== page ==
Adopt-a-School program pairs Soldiers and students
December 3, 2010
- Program joins elementary school students with local Soldiers
- Patrick Henry one of three schools participating
- Program up and running after five year hiatus
HEIDELBERG, Germany - Mentoring makes a difference, a difference that for a child in school can boost grades, improve discipline and enable the ability to interact socially.
Twenty soldiers from the Special Troops Battalion, V Corps, have chosen to join the mentoring program for Patrick Henry Elementary School students called Adopt-a-School.
Many of the Soldiers, like Maj. Demetrius Green, mentor more than one student so that a total of 50 students meet with STB Soldiers either in the classroom or on the playground.
"A teacher made a difference in how I turned out," said Maj. Demetrius Green, a combat engineer currently assigned as the STB operations officer. "I know how important it is." He said he knows the teachers can use the help.
Patrick Henry Elementary School Principal Allison Peltz knew the program was needed when she met a student who was upset because he'd just learned his father wouldn't be home for Christmas.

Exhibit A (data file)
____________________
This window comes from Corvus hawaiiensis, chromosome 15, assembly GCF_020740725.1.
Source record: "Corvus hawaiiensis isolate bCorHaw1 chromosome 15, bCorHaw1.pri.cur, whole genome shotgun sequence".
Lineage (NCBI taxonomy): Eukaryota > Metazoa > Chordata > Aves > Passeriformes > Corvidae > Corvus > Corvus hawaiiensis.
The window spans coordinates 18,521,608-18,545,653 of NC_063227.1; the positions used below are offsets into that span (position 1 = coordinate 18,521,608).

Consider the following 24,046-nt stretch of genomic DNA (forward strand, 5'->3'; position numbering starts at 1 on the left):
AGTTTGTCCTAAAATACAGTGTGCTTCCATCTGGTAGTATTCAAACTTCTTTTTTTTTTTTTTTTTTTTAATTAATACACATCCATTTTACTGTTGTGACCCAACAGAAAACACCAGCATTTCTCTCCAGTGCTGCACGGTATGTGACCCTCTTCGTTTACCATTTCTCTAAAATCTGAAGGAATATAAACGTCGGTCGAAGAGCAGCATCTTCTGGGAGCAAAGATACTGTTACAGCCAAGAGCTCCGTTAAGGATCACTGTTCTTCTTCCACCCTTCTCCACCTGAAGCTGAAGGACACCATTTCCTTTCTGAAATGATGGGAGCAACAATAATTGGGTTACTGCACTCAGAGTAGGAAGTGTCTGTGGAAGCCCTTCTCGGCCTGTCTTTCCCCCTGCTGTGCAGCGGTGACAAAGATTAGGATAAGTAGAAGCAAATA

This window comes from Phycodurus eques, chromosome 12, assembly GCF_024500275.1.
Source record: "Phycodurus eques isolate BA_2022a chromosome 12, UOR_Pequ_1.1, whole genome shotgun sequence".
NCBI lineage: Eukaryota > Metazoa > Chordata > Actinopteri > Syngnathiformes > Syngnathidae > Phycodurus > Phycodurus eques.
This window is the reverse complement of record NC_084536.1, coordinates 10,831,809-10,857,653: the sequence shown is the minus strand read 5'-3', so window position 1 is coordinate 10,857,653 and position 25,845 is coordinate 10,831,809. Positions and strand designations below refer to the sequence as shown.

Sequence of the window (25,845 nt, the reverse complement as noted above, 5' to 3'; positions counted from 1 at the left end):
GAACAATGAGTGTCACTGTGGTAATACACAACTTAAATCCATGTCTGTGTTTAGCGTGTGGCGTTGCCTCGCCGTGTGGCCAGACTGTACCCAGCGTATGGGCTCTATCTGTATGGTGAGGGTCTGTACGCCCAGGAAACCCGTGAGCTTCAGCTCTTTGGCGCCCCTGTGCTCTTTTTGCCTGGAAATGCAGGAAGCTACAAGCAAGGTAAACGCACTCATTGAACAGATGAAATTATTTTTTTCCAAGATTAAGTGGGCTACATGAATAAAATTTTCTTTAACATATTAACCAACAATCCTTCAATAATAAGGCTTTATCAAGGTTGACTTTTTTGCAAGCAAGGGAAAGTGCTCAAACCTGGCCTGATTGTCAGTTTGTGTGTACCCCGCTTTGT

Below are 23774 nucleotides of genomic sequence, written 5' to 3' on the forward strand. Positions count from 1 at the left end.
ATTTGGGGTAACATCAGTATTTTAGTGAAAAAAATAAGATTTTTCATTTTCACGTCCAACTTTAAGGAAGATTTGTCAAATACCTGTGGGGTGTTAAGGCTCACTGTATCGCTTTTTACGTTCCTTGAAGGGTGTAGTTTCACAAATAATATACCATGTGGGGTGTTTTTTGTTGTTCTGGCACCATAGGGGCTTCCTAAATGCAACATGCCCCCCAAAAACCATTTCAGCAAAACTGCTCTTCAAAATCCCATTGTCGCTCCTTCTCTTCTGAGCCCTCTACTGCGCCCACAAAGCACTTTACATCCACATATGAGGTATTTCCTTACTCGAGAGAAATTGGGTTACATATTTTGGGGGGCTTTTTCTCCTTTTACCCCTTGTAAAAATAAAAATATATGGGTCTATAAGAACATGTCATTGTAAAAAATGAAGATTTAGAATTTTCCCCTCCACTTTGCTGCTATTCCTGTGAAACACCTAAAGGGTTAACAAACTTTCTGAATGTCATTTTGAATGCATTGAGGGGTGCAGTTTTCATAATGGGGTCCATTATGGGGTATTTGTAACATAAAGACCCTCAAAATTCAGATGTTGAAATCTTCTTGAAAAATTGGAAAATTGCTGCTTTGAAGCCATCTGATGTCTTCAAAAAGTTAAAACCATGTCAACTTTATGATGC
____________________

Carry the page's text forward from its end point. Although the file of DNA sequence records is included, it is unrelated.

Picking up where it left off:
"His deployment had been extended," Peltz said. "I have parents who are deployed and who have deployed multiple times. These are the things that impact our children day to day."
U.S. Army Garrison Baden-WAfA1/4ttemberg Commander Col. Bill Butcher met with Peltz and others and discussed Adopt-a-School. The once-active program had been dormant in the community for five years. Now, all three Heidelberg schools have been adopted by USAG BW units.
"We looked at the needs of the individual child and the teachers identified children," Peltz said. Teachers work with the Soldiers to establish meeting times and discuss commitment. "We want (them) to be consistent so the child can build a relationship," Pelz said.
Green was the point of contact for battalion support. "The teachers gave us a list of areas they'd like for us to help, everything from social interaction to help with special subjects to recess. It runs the gamut." He works with five students - three in a multi-age third/fourth grade class and two in fifth grade - helping them in reading, math and with socialization.
"The teachers and the kids love it," Green said. "The teachers (said) there's a noticeable difference in how the kids act in class."
Green said many of the battalion's Soldiers have children in the Heidelberg schools. "But ironically, about half of the Soldiers who are volunteering with school don't even have kids," he said.
For the Soldiers, the outcome is different, perhaps.
"I just came off deployment," Green said. "This is my time to take a breather."
Adopt-a-School programs are also active at Heidelberg Middle School, which partners with the 18th Engineer Brigade and Heidelberg High School, whose partner is the 43rd Signal Battalion.